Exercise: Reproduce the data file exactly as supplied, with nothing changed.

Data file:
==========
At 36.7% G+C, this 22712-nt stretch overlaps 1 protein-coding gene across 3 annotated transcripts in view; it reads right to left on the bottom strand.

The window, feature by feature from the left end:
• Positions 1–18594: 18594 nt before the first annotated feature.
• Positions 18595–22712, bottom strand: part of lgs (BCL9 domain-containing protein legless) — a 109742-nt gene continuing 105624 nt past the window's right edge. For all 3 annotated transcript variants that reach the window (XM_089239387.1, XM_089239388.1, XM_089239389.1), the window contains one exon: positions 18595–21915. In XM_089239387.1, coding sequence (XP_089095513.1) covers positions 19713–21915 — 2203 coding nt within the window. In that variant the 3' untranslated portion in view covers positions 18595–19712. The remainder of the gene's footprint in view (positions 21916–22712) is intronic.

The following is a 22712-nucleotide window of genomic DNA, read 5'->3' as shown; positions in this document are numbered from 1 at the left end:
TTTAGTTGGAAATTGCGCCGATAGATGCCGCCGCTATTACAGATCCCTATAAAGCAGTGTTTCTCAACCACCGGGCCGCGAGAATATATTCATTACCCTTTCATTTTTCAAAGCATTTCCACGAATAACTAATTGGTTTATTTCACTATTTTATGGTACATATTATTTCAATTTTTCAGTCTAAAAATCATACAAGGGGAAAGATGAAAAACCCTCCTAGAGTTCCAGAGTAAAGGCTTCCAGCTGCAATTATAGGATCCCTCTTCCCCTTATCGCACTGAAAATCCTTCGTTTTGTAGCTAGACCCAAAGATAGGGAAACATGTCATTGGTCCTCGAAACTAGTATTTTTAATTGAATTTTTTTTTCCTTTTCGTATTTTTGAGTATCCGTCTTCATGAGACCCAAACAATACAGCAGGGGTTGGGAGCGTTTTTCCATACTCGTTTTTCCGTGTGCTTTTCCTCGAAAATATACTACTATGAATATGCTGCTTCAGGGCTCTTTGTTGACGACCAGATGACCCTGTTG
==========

At 36.7% G+C, this 22712-nt stretch overlaps 1 protein-coding gene across 3 annotated transcripts in view; it reads right to left on the bottom strand.

The window, feature by feature from the left end:
• Positions 1–18594: 18594 nt before the first annotated feature.
• Positions 18595–22712, bottom strand: part of lgs (BCL9 domain-containing protein legless) — a 109742-nt gene continuing 105624 nt past the window's right edge. For all 3 annotated transcript variants that reach the window (XM_089239387.1, XM_089239388.1, XM_089239389.1), the window contains one exon: positions 18595–21915. In XM_089239387.1, coding sequence (XP_089095513.1) covers positions 19713–21915 — 2203 coding nt within the window. In that variant the 3' untranslated portion in view covers positions 18595–19712. The remainder of the gene's footprint in view (positions 21916–22712) is intronic.

The following is a 22712-nucleotide window of genomic DNA, read 5'->3' as shown; positions in this document are numbered from 1 at the left end:
TTTAGTTGGAAATTGCGCCGATAGATGCCGCCGCTATTACAGATCCCTATAAAGCAGTGTTTCTCAACCACCGGGCCGCGAGAATATATTCATTACCCTTTCATTTTTCAAAGCATTTCCACGAATAACTAATTGGTTTATTTCACTATTTTATGGTACATATTATTTCAATTTTTCAGTCTAAAAATCATACAAGGGGAAAGATGAAAAACCCTCCTAGAGTTCCAGAGTAAAGGCTTCCAGCTGCAATTATAGGATCCCTCTTCCCCTTATCGCACTGAAAATCCTTCGTTTTGTAGCTAGACCCAAAGATAGGGAAACATGTCATTGGTCCTCGAAACTAGTATTTTTAATTGAATTTTTTTTTCCTTTTCGTATTTTTGAGTATCCGTCTTCATGAGACCCAAACAATACAGCAGGGGTTGGGAGCGTTTTTCCATACTCGTTTTTCCGTGTGCTTTTCCTCGAAAATATACTACTATGAATATGCTGCTTCAGGGCTCTTTGTTGACGACCAGATGACCCTGTTG